Which Joe gave his name to ‘sloppy joes’? We look at five interesting sandwiches and their lexical origins.
Denoting or relating to a product that is intended to be discarded after being used once; disposable:‘dry the gloved hands with a one-use towel’
- ‘Too often around the country we see one-use facilities built by previous generations no longer fitting the use they were put aside for.’
- ‘These are one-use special actions that you can use instead of (or in addition to) a regular turn.’
- ‘A one-use barcode is generated for the store to scan; if that doesn't work, a passcode is also created to type into tills.’
- ‘There are also two special, one-use cards that definitely improve the game.’
- ‘He qualified under, and is a member of, the European Professional Piercers' Association (EPPA), and works in a sterilised studio with one-use, sterilised equipment.’
- ‘With the exception of the space shuttle, all launch vehicles today are one-use only.’
- ‘Recent campaigns and policies have focused on reducing the number of one-use plastic bags at checkout lines.’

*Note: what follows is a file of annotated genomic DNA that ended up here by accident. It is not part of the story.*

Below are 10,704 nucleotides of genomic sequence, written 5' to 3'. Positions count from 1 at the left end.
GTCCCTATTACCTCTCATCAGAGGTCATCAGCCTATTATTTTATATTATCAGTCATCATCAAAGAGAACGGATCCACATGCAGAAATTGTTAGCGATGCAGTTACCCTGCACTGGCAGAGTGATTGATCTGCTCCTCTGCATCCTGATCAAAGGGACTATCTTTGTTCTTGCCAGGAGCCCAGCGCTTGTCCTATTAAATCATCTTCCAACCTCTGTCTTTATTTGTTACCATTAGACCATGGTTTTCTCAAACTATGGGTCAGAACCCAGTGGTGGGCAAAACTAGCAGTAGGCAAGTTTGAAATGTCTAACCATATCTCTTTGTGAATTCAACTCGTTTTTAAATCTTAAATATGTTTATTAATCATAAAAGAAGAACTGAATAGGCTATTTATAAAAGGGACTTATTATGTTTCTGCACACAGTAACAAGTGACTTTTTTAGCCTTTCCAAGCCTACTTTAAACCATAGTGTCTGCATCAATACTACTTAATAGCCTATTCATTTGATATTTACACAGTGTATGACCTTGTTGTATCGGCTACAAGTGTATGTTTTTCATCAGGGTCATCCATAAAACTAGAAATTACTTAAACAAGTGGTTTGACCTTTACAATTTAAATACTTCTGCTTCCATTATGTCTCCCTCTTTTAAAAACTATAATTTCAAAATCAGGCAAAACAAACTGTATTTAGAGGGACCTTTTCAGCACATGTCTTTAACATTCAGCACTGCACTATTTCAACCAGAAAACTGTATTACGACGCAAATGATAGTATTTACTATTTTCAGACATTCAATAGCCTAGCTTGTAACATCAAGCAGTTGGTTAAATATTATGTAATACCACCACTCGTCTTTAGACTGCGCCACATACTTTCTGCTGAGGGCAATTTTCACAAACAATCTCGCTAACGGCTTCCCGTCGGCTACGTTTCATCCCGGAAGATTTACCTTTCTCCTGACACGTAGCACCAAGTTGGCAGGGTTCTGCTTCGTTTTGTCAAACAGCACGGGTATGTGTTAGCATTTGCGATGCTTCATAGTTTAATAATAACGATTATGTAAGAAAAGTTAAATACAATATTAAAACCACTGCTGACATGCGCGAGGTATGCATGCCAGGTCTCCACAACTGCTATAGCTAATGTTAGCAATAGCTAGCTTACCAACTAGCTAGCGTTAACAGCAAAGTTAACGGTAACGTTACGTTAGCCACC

- ‘We live in a disposable society, but most green-thumbed people are keen recyclers and baulk at one-use wonders.’
- ‘Specifically intended for one-use ramming, the design of this aircraft was undertaken by famed oddball of German aviation Walter Wundes of Gotha.’
- ‘The people who should be worried about their livelihood are the one-use disposable camera firms.’
We take a look at several popular, though confusing, punctuation marks.
From Afghanistan to Zimbabwe, discover surprising and intriguing language facts from around the globe.
The definitions of ‘buddy’ and ‘bro’ in the OED have recently been revised. We explore their history and increase in popularity.